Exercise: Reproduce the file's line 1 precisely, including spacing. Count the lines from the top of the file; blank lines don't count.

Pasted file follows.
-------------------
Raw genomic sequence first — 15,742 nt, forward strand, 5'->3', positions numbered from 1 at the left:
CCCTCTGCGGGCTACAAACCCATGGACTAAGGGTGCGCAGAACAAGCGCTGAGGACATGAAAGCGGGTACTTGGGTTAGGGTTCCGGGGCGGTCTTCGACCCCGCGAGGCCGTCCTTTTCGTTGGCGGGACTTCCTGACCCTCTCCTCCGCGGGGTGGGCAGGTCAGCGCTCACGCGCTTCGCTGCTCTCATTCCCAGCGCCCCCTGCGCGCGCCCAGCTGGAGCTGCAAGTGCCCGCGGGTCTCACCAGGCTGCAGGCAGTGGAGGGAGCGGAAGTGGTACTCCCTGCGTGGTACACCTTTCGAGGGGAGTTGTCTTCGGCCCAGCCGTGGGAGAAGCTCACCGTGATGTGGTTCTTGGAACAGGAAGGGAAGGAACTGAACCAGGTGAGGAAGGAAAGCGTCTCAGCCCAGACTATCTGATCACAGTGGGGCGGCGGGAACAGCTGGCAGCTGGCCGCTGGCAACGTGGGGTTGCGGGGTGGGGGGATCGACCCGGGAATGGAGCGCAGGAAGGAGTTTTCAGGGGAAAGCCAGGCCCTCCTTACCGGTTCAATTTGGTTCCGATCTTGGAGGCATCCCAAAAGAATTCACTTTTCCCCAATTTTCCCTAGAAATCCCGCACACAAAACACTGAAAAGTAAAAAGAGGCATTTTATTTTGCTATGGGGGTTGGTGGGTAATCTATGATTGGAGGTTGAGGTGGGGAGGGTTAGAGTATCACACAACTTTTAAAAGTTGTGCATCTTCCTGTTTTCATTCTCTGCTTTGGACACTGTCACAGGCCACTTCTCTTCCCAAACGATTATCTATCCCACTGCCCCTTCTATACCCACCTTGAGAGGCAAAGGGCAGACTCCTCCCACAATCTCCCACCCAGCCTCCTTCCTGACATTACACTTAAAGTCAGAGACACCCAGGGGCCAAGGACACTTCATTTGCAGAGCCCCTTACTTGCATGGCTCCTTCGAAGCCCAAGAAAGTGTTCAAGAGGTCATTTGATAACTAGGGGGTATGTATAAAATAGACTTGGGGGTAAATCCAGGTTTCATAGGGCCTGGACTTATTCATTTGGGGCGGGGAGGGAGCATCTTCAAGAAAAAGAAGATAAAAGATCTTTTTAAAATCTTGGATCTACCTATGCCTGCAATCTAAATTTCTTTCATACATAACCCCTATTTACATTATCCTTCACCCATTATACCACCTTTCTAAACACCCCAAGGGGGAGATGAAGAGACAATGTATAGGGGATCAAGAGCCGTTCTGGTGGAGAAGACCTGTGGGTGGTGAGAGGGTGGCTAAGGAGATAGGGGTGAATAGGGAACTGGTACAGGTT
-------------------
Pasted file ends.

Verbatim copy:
Raw genomic sequence first — 15,742 nt, forward strand, 5'->3', positions numbered from 1 at the left: